The Tropics Remain Busy

Posted: August 30, 2016, 4:30 pm by bmarmo

After days of speculation and uncertainty, we are still looking at two tropical depressions across the Atlantic Basin. Tropical Depression 8 (TD 8), which formed on Sunday, continues to slowly approach the coast of North Carolina. Despite remaining over warm water (sea surface temperatures in the low to mid-80s), wind shear and dry air has prevented TD 8 from reaching tropical storm status. However, the system could strengthen just enough to become a tropical storm at any point in the next couple of days.

A Tropical Storm Warning is in places across the Outer Banks of North Carolina, where 1 to 3 inches of rain, winds greater than 35mph and storm surge of 1 to 2 feet is anticipated through Wednesday. Model guidance is in good agreement that TD 8 will eventually turn to the northeast over the next day, and accelerate outward into the Atlantic Ocean.

Model Track Guidance for Tropical Depression 8. Courtesy of Tropical Tidbits.

In addition, we are also closely watching Tropical Depression 9 (TD 9). TD 9 is still quite disorganized as it slowly drifts across the Gulf of Mexico. The storm has been a big rainmaker, however, with portions of Cuba receiving as much as 10 inches of rain. The system is expected to strengthen into a tropical storm as it moves over very warm water and into an environment of less wind shear. However, it will likely stay below hurricane status (maximum sustained winds exceeding 74 mph).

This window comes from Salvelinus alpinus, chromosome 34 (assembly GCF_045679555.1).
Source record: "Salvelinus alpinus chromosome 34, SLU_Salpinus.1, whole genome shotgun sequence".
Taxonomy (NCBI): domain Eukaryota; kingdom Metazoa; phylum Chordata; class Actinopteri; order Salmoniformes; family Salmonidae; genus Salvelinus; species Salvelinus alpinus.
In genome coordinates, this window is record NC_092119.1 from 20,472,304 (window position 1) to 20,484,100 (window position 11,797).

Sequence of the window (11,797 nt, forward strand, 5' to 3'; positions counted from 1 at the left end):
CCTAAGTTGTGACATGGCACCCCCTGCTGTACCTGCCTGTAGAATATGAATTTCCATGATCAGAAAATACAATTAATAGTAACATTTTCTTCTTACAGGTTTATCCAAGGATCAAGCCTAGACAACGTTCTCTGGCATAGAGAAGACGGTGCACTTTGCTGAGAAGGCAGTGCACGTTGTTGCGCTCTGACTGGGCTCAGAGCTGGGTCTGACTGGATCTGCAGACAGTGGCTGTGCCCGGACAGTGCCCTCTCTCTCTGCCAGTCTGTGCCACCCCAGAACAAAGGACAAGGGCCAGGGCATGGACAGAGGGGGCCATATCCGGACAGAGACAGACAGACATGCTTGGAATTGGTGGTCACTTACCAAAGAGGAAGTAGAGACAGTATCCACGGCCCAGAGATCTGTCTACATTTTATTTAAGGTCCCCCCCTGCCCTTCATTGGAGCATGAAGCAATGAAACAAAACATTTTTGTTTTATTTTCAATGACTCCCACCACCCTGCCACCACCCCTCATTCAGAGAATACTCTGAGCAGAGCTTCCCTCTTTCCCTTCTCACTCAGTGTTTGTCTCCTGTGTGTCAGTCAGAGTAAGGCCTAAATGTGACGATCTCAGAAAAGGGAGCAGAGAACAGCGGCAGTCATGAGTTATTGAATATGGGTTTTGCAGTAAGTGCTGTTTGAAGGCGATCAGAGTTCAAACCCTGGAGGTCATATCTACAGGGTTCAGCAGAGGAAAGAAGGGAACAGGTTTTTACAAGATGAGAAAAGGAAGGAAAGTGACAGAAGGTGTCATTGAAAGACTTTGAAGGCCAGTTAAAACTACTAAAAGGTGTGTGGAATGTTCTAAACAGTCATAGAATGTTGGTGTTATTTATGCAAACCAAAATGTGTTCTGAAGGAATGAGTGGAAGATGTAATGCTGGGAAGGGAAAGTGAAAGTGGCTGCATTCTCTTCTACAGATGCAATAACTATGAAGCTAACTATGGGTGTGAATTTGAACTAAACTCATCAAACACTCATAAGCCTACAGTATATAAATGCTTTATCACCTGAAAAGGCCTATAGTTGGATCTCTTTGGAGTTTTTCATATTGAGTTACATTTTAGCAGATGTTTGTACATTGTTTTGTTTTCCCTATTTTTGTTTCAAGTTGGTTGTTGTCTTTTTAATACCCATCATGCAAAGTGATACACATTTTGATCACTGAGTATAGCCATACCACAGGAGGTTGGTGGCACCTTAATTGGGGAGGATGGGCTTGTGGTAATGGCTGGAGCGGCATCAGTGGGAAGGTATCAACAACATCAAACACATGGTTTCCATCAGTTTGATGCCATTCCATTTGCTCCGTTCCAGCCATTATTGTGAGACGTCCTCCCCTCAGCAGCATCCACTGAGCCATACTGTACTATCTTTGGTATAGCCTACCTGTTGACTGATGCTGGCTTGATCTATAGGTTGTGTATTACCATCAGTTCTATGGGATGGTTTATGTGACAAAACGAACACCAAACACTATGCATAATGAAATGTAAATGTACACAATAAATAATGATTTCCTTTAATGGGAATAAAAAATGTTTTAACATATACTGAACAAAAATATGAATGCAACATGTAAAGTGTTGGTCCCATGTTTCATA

TD 9 will begin to turn northward and eventually northeastward over the next day, tracking towards the Big Bend region of Florida. Currently, the storm is expected to make landfall on Thursday. Despite its lack of organization, the system is forecast to produce rainfall amounts of 5 to 10 inches (with isolated higher amounts), tropical storm force winds and storm surge greater than 4 feet. Folks in this region must take extra precaution, as the Gulf Coast of Florida is highly vulnerable to large storm surge.

National Hurricane Center track for TD-9. The system likely becomes a tropical storm overnight. 

Into the holiday weekend, there is still plenty of uncertainty with the storm. Present model guidance is not in good agreement in what the storm will do after impacting Georgia and potentially South Carolina during the end of the work week. As of late, we have seen a bit of a trend which points toward interaction with an upper level disturbance, which could try to steer the storm back towards the Northeast region by Sunday. This solution, however, is certainly not set in stone by any means as the track just a day ago took TD-9 harmlessly out to sea. Regardless, folks all along the East Coast should continue to monitor the system over the following days and we’ll continue to provide updates on our social media outlets.

Just when you thought two tropical systems were enough, we are also watching another disturbance (Invest 92L) off the coast of Africa. While development is not expected over the next few days, we will have to keep an eye on Invest 92L as we move into next week.

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